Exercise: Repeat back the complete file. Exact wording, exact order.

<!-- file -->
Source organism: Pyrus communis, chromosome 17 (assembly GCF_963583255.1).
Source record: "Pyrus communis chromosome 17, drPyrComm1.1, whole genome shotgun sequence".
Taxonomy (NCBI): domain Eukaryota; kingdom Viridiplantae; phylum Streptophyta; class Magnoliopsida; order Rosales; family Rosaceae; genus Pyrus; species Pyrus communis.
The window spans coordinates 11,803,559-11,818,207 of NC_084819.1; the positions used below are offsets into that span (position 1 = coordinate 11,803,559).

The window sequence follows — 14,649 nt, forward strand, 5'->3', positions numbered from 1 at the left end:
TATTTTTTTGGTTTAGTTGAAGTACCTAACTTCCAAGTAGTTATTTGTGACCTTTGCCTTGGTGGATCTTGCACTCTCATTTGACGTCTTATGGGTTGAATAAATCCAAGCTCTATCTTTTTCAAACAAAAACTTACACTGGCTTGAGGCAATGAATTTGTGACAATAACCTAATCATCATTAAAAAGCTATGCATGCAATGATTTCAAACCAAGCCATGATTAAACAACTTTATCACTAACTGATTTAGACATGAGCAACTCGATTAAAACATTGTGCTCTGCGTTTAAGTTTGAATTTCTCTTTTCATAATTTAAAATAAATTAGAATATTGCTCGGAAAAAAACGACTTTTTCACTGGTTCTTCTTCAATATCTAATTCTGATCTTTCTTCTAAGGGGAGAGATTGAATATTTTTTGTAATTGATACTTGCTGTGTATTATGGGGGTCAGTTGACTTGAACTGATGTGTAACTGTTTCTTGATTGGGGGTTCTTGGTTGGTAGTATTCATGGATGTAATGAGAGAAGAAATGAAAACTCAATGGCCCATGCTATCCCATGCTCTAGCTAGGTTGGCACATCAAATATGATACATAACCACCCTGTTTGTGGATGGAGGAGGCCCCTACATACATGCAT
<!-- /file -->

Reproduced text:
Source organism: Pyrus communis, chromosome 17 (assembly GCF_963583255.1).
Source record: "Pyrus communis chromosome 17, drPyrComm1.1, whole genome shotgun sequence".
Taxonomy (NCBI): domain Eukaryota; kingdom Viridiplantae; phylum Streptophyta; class Magnoliopsida; order Rosales; family Rosaceae; genus Pyrus; species Pyrus communis.
The window spans coordinates 11,803,559-11,818,207 of NC_084819.1; the positions used below are offsets into that span (position 1 = coordinate 11,803,559).

The window sequence follows — 14,649 nt, forward strand, 5'->3', positions numbered from 1 at the left end:
TATTTTTTTGGTTTAGTTGAAGTACCTAACTTCCAAGTAGTTATTTGTGACCTTTGCCTTGGTGGATCTTGCACTCTCATTTGACGTCTTATGGGTTGAATAAATCCAAGCTCTATCTTTTTCAAACAAAAACTTACACTGGCTTGAGGCAATGAATTTGTGACAATAACCTAATCATCATTAAAAAGCTATGCATGCAATGATTTCAAACCAAGCCATGATTAAACAACTTTATCACTAACTGATTTAGACATGAGCAACTCGATTAAAACATTGTGCTCTGCGTTTAAGTTTGAATTTCTCTTTTCATAATTTAAAATAAATTAGAATATTGCTCGGAAAAAAACGACTTTTTCACTGGTTCTTCTTCAATATCTAATTCTGATCTTTCTTCTAAGGGGAGAGATTGAATATTTTTTGTAATTGATACTTGCTGTGTATTATGGGGGTCAGTTGACTTGAACTGATGTGTAACTGTTTCTTGATTGGGGGTTCTTGGTTGGTAGTATTCATGGATGTAATGAGAGAAGAAATGAAAACTCAATGGCCCATGCTATCCCATGCTCTAGCTAGGTTGGCACATCAAATATGATACATAACCACCCTGTTTGTGGATGGAGGAGGCCCCTACATACATGCAT